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Mike is an Architectural Building Designer, Project Manager and Access Consultant. His career spanning over 40 years, has specialised in “Accessible Living” and advocating against Disability Discrimination. He advises to all levels of government, in particular Local Government Australia wide. He lectures on Disability Discrimination and Disability Awareness to governments, in addition to community and commercial organisations.
He has lived with Multiple Sclerosis for 29 years, which has taken most of his sight in addition to causing him to have a range of physical and sensory impairments. This does not stop him from his passion of assisting people with disabilities wherever he can. He has also travelled throughout Europe, Malta, Egypt the USA, Canada and Malaysia to research new innovations in Accessible Living and equipment to aid people with disabilities and their careers.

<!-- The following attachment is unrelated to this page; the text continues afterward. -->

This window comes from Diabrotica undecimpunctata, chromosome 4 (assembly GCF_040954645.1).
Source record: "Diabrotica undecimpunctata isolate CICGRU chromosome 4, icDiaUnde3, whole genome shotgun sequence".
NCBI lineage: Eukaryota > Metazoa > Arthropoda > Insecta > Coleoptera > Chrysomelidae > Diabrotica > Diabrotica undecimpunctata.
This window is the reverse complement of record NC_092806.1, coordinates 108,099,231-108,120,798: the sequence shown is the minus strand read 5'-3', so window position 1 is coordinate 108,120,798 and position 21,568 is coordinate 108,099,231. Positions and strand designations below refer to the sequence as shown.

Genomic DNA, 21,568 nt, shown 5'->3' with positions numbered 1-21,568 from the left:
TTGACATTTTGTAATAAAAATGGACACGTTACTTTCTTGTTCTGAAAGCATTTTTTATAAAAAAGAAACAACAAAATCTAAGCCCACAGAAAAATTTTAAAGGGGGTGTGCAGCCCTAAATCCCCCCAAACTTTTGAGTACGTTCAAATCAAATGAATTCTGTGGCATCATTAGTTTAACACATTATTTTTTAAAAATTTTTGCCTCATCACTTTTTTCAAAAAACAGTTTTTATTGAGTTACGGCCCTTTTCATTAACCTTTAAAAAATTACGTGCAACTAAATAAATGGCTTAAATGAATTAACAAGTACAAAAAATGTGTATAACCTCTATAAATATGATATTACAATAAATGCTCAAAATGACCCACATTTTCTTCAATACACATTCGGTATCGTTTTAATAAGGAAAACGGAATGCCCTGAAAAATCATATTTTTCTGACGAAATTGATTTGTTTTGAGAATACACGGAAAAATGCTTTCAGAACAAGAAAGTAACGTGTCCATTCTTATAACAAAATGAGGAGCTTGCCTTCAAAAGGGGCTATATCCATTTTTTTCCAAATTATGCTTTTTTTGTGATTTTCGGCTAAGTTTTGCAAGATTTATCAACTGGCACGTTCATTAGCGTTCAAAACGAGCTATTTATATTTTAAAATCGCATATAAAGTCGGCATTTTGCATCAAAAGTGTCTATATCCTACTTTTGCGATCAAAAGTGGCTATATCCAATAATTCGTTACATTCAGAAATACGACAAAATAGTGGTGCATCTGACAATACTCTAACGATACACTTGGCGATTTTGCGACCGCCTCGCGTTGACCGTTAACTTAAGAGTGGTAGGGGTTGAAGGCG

Community service for youth and the disabled is also a passion of Mike’s, where he has held positions on the Boards of the Blind Society, the Multiple Sclerosis Society and is currently on the Board of one of South Australia’s largest regional disability support service organisations, being Community Living Australia. He holds the prestigious Rotary Accreditation, being the “Paul Harris Fellow”, and the prestigious service to youth – “Silver Koala” award from Scouting Australia.
Australia can benefit by a greater involvement with international Disability Access initiatives, programs, codes and standards, through an organisation like Global Alliance on Accessible Technologies and Environments (GAATES). Australia also seriously embraces equal opportunities, accessibility and disability discrimination in state and national legislation and can share their experiences at a global level.
Mike is currently working to liaise between GAATES and Australian Governments to promote the understanding and implementation of accessibility of the sustainable built, social and virtual environments, including architectural, infrastructural design, transportation systems, habitat, and electronic information and communication technologies so that everyone, including people with disabilities and older persons are able to fully participate and contribute to society.
In order to make an inclusive society a reality, it is necessary to identify and remove barriers to access.